Building the Nissan GT-R: painting a step by step for novices
Tamiya #24300 escala 1/24 scale
by Fabrice Marechal © Modeler Site
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Upon opening the Nissan GR-R box, what attracts attention is that the body is molded in light gray (looks as if primed) with interior and chassis parts molded in black. In my opinion, it would have been more practical to have a white body. Beautifully plated –matte chrome parts are provided for the stylish wheels and other parts. Among other features you may add, the engine, clear plastic parts, decals, masks for the windshields, nylon meshes, metal transfers and the tires. Tamiya made them out of a material that makes them look less real than the ones provided with previous kits. Nice engine detail is provided as a molded-in upper section in the engine bay of the main body, but once all the engine parts are attached, you'll never know it isn't a completely separate assembly (there's a lot of stuff under that hood!).
The aim of this article is to explain a simple painting process using common materials to get a stunning model with excellent finish without using automotive paints that can be quite complicated for novices.
Airbrush vs spray can
Prior to starting the painting process, I’ll comment the pros and cons of using the airbrush or the spray can.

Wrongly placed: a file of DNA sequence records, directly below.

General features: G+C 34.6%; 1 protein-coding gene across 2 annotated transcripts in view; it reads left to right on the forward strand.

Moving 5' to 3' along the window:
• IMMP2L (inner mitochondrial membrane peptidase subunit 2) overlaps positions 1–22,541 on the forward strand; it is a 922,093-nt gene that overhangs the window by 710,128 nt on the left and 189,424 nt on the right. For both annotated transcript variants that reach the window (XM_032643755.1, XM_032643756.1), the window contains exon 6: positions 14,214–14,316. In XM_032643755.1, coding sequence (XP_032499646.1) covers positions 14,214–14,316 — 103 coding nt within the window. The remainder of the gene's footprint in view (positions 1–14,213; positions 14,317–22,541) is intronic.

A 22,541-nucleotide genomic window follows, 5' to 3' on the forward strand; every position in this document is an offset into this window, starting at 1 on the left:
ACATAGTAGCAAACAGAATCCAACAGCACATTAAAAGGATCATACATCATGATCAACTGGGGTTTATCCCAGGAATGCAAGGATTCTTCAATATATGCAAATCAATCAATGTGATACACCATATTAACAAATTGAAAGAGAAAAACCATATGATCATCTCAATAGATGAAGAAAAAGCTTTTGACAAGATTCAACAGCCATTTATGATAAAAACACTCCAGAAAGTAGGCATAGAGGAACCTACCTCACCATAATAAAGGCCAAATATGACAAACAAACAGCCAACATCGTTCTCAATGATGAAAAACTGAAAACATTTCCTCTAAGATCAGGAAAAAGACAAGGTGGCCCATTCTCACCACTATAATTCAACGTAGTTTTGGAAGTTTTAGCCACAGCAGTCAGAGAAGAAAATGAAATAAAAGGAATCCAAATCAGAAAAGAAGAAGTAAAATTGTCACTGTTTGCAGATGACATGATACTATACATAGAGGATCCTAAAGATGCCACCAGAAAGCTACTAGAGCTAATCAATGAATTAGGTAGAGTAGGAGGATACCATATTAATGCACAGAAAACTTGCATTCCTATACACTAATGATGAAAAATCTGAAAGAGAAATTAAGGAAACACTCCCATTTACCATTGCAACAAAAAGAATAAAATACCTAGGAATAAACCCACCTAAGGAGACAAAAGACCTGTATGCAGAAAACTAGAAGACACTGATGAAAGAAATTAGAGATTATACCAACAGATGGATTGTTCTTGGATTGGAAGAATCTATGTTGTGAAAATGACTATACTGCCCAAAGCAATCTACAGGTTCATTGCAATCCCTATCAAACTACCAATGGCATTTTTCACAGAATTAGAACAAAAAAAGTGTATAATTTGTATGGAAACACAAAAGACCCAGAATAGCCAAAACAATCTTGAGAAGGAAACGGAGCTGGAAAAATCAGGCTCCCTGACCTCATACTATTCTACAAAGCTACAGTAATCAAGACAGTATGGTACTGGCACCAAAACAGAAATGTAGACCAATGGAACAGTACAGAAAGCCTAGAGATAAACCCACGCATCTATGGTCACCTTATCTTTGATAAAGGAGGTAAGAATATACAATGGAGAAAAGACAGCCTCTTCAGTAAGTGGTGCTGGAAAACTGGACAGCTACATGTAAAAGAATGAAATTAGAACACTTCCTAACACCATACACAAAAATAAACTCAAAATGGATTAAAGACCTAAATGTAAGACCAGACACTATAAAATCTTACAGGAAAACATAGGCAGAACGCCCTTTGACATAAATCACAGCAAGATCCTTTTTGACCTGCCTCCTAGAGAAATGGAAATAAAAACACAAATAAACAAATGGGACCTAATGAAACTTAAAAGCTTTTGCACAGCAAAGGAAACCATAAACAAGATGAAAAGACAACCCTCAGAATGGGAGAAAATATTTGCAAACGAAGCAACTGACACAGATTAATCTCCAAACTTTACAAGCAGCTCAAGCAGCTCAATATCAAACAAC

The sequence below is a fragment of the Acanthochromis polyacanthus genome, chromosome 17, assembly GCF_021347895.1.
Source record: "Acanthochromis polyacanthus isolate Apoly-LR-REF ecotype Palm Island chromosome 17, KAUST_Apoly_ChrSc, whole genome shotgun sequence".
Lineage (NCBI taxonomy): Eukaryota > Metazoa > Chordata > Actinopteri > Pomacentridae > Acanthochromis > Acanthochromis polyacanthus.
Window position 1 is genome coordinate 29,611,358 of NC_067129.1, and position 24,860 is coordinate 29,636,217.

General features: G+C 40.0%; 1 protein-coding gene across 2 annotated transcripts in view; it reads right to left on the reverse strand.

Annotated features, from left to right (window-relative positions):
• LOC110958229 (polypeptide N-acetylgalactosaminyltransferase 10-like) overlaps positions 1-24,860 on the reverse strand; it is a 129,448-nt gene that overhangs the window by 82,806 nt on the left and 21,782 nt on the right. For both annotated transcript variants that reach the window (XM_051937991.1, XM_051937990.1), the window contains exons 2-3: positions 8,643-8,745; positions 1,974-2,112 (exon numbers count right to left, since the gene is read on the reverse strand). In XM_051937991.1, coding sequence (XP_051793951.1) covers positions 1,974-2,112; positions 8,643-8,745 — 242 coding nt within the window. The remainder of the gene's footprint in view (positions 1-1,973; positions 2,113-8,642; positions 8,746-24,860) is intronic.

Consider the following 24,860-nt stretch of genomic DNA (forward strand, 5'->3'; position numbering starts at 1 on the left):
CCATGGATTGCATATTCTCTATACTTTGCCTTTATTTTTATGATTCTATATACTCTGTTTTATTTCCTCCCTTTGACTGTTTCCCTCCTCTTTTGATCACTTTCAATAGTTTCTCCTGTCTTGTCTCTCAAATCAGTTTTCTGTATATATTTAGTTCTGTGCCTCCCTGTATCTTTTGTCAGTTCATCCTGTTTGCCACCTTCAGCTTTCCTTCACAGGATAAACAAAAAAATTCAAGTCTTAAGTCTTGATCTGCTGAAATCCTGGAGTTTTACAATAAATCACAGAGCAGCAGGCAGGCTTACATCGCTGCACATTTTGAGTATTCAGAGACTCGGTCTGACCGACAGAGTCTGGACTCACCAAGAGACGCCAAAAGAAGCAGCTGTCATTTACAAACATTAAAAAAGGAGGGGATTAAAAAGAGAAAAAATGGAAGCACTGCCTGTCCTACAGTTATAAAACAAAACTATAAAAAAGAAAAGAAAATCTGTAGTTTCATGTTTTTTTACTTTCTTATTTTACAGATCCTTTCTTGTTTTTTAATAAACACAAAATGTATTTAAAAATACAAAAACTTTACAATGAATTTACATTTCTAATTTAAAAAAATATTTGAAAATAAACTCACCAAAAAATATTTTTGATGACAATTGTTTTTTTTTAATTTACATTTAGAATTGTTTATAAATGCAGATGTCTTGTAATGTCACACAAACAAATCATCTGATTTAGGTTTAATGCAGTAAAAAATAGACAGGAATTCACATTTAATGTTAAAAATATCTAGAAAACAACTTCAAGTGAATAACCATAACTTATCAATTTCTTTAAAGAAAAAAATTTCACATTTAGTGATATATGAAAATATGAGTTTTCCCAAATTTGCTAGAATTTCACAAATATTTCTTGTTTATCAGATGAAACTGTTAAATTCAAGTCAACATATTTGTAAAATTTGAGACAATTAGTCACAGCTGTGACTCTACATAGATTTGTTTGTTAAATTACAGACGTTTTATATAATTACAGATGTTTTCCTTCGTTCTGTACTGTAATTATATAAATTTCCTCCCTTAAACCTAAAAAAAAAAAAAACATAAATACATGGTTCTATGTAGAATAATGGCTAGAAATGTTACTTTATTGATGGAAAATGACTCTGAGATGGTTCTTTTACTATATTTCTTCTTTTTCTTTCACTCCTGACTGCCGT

The advantage of the airbrush is that it uses a compressor to drive paint through a small nozzle so that you have a great deal of control over where the paint goes and how thickly you apply it.
When you use a spray can, you are essentially using a larger version of an airbrush. Spray cans apply a thicker, heavier application of paint, but you can still achieve some similar effects to an airbrush if you learn how to manipulate the spray can..
The main problem of the airbrush is that it tends to cause orange peel easily if you use under-diluted paint or paint thinned with fast evaporating thinners, besides of the uncertainty that the paint thickness is the same in all the model’s body.
Summing up, what the airbrush does, the spray doesn’t and vice-versa. I use both as you’ll see in this article.
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